My mom used to say that her best friend lived in the middle of nowhere but that nowhere was about a 40-minute drive from Montreal. So of course, when I landed in Montreal on a bright late summer day, I was fooled by what I’d seen out the airplane window.
Having been so used to European cities that lack proper skylines, especially Berlin that lacks a CBD, I thought 40 minutes away would not be so bad. How wrong I was. Currently I’m in a place called Harwood – a couple of minutes drive from the terminus of Greater Montreal region’s rail system. There are sizeable towns in all directions, but we live in the middle of nowhere, in just one of the many houses along a main road. The supermarket is a 10-minute drive away.
I’m stuck at home, nice and warm with a cup of coffee, watching the greyness of autumn creep in, and waiting for the laundry to dry. The dog has taken my spot after I stood up for a minute. I’ve lots of things to do – and I’m so relieved the internet connection has become more reliable the past two days. I’m still trying to come to terms with the decreased mobility of suburban life.
Suburban life is wasting so much time on public transport, and spending so much on cab fares when no car is at hand. It’s having a huge house and an even larger land because you can. It’s having to drive 20 minutes to a dog park so the hyperactive dog gets to socialise.
It is knowing the people working at your local supermarket- a 10-minute drive away because it also happens to be the mini local expat community. It’s the long days that drag on slowly. It’s knowing the neighbours and trying to maintain a good relationship with them. Even people here have time to drop by and visit their parents on their way to work. Meals provide the daily warmth of people gathered, and dinner is a place for conversations.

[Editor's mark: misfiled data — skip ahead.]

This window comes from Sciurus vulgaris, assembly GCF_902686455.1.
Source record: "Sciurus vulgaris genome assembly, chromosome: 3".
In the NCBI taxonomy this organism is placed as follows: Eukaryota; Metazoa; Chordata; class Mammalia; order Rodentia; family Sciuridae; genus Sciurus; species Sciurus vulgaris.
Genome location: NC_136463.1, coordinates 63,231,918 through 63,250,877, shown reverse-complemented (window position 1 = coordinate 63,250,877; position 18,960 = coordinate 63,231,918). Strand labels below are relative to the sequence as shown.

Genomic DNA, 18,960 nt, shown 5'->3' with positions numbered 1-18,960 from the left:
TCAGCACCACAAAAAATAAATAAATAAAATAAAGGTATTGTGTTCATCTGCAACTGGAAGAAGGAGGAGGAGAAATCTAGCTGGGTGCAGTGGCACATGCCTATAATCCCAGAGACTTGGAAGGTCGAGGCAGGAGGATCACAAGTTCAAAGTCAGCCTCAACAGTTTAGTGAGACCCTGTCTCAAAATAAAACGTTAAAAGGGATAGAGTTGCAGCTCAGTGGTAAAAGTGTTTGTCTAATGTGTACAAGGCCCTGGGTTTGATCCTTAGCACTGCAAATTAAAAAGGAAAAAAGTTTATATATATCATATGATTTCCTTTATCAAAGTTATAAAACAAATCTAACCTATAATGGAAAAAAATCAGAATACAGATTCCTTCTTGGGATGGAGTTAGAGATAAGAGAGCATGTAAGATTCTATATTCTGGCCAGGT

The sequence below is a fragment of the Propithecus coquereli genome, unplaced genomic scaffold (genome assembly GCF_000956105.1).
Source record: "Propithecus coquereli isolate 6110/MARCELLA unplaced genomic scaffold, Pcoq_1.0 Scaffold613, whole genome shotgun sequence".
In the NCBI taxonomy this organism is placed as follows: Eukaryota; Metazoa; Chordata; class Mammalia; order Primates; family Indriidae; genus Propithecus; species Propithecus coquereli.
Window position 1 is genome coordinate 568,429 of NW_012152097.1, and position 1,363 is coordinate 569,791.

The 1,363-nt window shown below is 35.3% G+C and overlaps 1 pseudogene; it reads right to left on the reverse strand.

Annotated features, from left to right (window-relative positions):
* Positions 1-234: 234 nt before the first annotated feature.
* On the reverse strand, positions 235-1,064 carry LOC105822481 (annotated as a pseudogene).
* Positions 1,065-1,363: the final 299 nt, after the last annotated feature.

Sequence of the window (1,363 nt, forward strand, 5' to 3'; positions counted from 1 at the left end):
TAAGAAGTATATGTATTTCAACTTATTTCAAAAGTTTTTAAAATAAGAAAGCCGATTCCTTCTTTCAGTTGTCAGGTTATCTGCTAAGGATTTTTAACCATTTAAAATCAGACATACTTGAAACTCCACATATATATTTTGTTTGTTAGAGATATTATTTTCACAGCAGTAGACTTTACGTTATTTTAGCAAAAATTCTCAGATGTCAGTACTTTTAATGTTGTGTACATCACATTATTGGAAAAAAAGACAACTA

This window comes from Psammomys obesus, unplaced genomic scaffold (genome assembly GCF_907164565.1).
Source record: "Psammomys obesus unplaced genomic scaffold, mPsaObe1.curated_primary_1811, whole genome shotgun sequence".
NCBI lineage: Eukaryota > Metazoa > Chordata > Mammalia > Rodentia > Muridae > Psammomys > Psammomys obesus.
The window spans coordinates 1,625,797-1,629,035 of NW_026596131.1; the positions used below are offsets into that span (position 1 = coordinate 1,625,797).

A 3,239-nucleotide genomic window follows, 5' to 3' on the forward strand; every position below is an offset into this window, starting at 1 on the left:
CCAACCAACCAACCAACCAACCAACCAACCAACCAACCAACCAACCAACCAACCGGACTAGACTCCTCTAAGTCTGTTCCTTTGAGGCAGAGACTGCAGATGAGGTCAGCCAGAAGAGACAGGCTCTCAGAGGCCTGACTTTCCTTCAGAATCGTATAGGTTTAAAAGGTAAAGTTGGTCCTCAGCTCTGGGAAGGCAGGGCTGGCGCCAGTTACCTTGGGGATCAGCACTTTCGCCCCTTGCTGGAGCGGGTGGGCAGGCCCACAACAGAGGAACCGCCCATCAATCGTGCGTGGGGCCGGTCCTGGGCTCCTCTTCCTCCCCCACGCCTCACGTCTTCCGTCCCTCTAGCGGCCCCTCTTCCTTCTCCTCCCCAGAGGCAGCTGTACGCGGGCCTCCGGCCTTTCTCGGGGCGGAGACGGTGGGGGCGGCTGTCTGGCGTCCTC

I’ve been wandering around for the last two years, understanding that home can be anywhere. It’s in the familiar lands of my childhood. It’s where an impromptu feast is prepared when the family gathers. It’s in the arms of the man I love. It’s in my mother’s company. It’s the flat covered with cat hair in Hamburg. It’s up in Denmark in the Christmas season. It’s in Canada, where so many people who were part of my childhood have ended up living.
Some things worth noting:
- Within these two weeks, I have probably spoken my native tongue more than in the past two years. And damn does it feel good! I’m a completely different person when I speak Cebuano. I enjoyed the sounds so much that I avoided speaking English at all costs or mixing up English words in my sentences.
- I affirmed that rice should always go with meat.
- It’s so easy to bond over shared memories. We try to include as little gossip as possible, but that’s unavoidable…
- I am lucky to have a friend I’ve known since we first got up on our feet. We had so many petty disagreements and stupid fights growing up. We hadn’t seen each other for 4 years and barely chatted, but once we met, it was just like the 4 years never dragged on separately for the both of us.
- A dog gives so much life to a house.
- I am a proud Cebuano. I belong to a large ethnic group predominantly found in the central islands and southern Philippines. Up until 2012, my native tongue, Cebuano, was never formally taught in schools. Even so, with about 20 million speakers, it has the most number of native speakers among the Philippine languages!